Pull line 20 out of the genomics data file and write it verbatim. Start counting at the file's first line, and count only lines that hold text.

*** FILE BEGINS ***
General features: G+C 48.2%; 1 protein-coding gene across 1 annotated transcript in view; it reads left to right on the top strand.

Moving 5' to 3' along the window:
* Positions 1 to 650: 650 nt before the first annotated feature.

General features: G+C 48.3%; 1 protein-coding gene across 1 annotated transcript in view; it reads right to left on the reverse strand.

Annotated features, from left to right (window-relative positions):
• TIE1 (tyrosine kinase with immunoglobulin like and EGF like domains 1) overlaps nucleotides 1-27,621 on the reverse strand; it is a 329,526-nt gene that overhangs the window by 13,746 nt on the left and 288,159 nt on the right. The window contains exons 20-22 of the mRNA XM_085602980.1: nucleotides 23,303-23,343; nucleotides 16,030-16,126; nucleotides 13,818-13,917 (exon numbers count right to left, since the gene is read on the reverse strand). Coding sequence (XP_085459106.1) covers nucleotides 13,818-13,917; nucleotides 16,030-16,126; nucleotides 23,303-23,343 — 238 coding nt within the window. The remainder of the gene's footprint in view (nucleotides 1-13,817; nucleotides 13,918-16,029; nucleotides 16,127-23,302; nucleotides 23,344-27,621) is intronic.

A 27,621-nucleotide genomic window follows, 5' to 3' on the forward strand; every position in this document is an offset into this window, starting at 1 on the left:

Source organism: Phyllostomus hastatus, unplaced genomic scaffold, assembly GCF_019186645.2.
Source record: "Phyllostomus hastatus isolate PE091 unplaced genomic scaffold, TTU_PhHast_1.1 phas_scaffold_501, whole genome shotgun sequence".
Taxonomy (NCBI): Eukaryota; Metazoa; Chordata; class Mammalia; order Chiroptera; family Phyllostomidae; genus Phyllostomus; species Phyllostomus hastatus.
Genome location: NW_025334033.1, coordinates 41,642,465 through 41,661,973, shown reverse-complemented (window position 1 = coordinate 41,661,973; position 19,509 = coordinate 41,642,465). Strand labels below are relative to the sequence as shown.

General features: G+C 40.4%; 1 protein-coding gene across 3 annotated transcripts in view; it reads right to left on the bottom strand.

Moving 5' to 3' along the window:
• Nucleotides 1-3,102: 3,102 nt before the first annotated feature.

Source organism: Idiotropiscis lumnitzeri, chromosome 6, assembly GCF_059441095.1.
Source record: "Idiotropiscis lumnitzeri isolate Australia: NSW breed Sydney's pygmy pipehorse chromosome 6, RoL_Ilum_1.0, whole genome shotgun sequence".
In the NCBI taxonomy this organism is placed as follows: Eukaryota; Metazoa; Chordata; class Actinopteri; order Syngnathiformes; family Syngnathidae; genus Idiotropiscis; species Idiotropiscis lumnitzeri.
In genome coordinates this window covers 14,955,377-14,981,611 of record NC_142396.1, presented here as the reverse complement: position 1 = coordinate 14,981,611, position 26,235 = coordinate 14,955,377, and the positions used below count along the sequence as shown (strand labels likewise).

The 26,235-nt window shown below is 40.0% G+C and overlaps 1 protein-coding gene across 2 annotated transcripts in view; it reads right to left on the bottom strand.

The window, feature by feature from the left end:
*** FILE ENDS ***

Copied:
The window, feature by feature from the left end: